Christopher Hopkins

 

Salting the skin

The sea becomes the colour of whale skin & chalk.
Hanging on a day,
abandoned by the chalk light.

A worm moon
left its portrait
under the drifting ebb,
sketched in ridges by the salt-water whirls
and the endless boxing sands.

I am looking out, with the land behind me.
Where the oil works shimmers in its nightly crown
like every swallowed light of the ocean
speared to ground.
The compact black of the sea in front of me.
A black hole of quiet gravity.

I am the only light on the ocean.

Then a false phare beam
breaks the hill brow to my side,
a car’s light
stranding me as the whale
sunk in the sour-dunes of dreaming.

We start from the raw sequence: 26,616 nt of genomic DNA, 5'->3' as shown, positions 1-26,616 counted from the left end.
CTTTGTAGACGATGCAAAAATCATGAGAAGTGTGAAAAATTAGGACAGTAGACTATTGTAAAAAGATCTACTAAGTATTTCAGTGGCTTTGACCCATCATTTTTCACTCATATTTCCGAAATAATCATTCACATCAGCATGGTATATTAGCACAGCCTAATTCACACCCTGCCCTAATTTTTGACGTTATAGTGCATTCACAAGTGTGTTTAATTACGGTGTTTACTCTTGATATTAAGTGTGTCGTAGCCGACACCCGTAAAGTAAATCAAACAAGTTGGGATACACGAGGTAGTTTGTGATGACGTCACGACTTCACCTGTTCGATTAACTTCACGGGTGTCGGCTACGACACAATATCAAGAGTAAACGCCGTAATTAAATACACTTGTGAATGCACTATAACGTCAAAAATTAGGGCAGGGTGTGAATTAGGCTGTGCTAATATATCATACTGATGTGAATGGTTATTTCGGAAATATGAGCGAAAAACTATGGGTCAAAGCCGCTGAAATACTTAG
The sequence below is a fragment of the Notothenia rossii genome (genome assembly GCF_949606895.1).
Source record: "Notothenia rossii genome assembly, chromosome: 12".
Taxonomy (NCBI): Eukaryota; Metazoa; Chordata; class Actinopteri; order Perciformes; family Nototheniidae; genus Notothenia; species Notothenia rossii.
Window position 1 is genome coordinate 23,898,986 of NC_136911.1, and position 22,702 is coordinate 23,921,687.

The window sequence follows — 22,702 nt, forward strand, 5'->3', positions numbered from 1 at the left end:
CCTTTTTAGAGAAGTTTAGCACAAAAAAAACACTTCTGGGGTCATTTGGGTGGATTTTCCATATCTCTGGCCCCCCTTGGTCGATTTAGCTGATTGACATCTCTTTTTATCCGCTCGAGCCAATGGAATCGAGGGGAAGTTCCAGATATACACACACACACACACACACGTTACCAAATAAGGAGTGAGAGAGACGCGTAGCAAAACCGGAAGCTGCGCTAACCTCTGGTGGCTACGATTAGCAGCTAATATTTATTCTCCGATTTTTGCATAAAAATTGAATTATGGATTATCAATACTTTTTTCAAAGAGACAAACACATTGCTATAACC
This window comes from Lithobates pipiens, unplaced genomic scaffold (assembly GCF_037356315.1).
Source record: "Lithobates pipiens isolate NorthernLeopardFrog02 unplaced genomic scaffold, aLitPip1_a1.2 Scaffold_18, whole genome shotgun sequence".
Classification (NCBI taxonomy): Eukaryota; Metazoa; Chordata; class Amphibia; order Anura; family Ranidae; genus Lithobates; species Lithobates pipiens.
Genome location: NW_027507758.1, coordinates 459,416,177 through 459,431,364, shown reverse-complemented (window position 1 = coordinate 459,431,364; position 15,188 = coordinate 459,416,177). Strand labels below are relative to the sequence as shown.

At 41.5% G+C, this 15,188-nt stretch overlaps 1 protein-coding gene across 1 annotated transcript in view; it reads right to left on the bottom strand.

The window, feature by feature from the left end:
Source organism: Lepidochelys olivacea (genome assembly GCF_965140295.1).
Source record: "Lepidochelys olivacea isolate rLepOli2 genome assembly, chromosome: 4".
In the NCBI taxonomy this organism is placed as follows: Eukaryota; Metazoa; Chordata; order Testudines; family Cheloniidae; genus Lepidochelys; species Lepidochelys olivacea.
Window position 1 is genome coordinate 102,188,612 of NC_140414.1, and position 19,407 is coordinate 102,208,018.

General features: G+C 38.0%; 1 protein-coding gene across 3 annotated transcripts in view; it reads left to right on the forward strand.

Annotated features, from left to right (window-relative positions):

Every tear,
salting the skin to crack,
under stresses,
under duress of my hidden moons,
my own careless forces of gravity.
Like the face of the tracer moon
I see my light
to be hung
on the broken starry.

 

 

Christopher Hopkins grew up in Neath, South Wales during the 1970’s surrounded by a landscape of machines and mountains. Christopher currently resides in the Canterbury area. His debut chapbook Take Your Journeys Home (Clare Songbirds Publishing House) has been nominated for the IPPY book award for poetry and two Pushcart Prize nominations. His second chapbook The Last Time We Saw Strangers is due out in Spring 2018. His work has been published in multiple publications including The Morning Star, Backlash Press and The Paragon Journal.

 

 

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